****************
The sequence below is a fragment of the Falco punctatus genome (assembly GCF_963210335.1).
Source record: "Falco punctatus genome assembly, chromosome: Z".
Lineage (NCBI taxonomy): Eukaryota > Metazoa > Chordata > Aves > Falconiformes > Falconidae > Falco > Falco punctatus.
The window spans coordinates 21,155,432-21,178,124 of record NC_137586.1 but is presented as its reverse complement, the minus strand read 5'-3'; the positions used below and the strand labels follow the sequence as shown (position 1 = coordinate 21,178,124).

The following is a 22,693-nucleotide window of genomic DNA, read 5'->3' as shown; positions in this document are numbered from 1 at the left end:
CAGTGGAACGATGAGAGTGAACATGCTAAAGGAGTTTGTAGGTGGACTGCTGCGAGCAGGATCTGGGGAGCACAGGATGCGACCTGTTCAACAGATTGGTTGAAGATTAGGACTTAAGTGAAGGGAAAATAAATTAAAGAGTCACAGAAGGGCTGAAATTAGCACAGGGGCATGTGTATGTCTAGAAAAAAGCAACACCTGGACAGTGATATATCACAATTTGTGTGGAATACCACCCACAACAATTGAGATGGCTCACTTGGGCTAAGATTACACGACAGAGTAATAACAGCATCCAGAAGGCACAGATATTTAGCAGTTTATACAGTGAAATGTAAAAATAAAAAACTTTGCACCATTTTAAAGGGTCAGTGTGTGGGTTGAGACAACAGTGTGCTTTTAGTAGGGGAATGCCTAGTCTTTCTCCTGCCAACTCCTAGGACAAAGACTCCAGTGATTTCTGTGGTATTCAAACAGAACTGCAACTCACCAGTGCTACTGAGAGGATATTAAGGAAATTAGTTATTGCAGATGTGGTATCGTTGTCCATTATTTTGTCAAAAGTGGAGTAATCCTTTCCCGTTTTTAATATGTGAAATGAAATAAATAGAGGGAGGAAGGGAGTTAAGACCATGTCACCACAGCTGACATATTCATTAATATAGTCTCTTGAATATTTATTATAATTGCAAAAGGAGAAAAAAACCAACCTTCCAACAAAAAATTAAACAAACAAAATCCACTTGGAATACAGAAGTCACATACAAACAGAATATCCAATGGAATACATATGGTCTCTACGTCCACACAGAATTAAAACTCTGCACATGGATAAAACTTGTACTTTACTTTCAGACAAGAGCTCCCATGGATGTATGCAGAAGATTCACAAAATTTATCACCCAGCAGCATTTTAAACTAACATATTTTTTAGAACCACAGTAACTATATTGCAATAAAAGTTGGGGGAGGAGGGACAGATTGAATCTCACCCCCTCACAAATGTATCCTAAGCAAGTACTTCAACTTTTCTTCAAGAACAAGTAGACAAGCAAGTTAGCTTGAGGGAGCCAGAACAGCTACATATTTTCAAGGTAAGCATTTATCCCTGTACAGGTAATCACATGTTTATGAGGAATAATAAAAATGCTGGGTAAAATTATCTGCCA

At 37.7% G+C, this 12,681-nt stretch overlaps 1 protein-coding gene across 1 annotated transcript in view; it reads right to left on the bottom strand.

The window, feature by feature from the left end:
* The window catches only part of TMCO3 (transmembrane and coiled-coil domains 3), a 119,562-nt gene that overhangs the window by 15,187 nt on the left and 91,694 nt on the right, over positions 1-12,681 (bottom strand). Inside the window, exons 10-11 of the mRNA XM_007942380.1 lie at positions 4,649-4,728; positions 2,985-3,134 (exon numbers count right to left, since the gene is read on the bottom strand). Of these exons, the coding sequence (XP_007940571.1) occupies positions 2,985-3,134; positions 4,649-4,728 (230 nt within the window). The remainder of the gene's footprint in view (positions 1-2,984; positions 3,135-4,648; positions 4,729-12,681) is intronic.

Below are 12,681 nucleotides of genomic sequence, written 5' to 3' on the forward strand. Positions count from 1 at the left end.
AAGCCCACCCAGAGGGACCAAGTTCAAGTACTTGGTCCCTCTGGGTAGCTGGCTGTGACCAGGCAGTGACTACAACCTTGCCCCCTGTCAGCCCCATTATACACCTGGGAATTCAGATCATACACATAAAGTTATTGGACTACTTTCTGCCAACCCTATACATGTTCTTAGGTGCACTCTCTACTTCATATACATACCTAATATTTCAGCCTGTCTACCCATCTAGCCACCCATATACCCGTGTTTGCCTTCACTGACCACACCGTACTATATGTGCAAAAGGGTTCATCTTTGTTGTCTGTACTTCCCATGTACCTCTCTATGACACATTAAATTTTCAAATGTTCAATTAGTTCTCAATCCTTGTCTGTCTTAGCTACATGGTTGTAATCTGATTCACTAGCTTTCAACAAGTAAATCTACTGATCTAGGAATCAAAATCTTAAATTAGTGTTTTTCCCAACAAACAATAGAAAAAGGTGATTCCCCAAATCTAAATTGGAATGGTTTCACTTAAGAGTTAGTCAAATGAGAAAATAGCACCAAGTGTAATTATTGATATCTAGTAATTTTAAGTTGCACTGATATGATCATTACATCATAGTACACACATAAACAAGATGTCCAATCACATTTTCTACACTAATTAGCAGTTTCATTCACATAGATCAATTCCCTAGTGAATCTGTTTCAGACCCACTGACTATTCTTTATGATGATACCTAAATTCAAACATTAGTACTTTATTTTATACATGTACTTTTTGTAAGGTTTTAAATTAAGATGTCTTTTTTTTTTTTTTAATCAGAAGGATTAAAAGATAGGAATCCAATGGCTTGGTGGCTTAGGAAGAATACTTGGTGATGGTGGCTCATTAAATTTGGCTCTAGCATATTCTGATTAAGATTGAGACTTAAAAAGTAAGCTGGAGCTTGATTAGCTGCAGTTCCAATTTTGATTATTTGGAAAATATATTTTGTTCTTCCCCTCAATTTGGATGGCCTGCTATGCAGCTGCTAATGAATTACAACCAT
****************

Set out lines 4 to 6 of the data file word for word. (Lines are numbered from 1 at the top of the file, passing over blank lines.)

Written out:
The window spans coordinates 21,155,432-21,178,124 of record NC_137586.1 but is presented as its reverse complement, the minus strand read 5'-3'; the positions used below and the strand labels follow the sequence as shown (position 1 = coordinate 21,178,124).

The following is a 22,693-nucleotide window of genomic DNA, read 5'->3' as shown; positions in this document are numbered from 1 at the left end:
CAGTGGAACGATGAGAGTGAACATGCTAAAGGAGTTTGTAGGTGGACTGCTGCGAGCAGGATCTGGGGAGCACAGGATGCGACCTGTTCAACAGATTGGTTGAAGATTAGGACTTAAGTGAAGGGAAAATAAATTAAAGAGTCACAGAAGGGCTGAAATTAGCACAGGGGCATGTGTATGTCTAGAAAAAAGCAACACCTGGACAGTGATATATCACAATTTGTGTGGAATACCACCCACAACAATTGAGATGGCTCACTTGGGCTAAGATTACACGACAGAGTAATAACAGCATCCAGAAGGCACAGATATTTAGCAGTTTATACAGTGAAATGTAAAAATAAAAAACTTTGCACCATTTTAAAGGGTCAGTGTGTGGGTTGAGACAACAGTGTGCTTTTAGTAGGGGAATGCCTAGTCTTTCTCCTGCCAACTCCTAGGACAAAGACTCCAGTGATTTCTGTGGTATTCAAACAGAACTGCAACTCACCAGTGCTACTGAGAGGATATTAAGGAAATTAGTTATTGCAGATGTGGTATCGTTGTCCATTATTTTGTCAAAAGTGGAGTAATCCTTTCCCGTTTTTAATATGTGAAATGAAATAAATAGAGGGAGGAAGGGAGTTAAGACCATGTCACCACAGCTGACATATTCATTAATATAGTCTCTTGAATATTTATTATAATTGCAAAAGGAGAAAAAAACCAACCTTCCAACAAAAAATTAAACAAACAAAATCCACTTGGAATACAGAAGTCACATACAAACAGAATATCCAATGGAATACATATGGTCTCTACGTCCACACAGAATTAAAACTCTGCACATGGATAAAACTTGTACTTTACTTTCAGACAAGAGCTCCCATGGATGTATGCAGAAGATTCACAAAATTTATCACCCAGCAGCATTTTAAACTAACATATTTTTTAGAACCACAGTAACTATATTGCAATAAAAGTTGGGGGAGGAGGGACAGATTGAATCTCACCCCCTCACAAATGTATCCTAAGCAAGTACTTCAACTTTTCTTCAAGAACAAGTAGACAAGCAAGTTAGCTTGAGGGAGCCAGAACAGCTACATATTTTCAAGGTAAGCATTTATCCCTGTACAGGTAATCACATGTTTATGAGGAATAATAAAAATGCTGGGTAAAATTATCTGCCA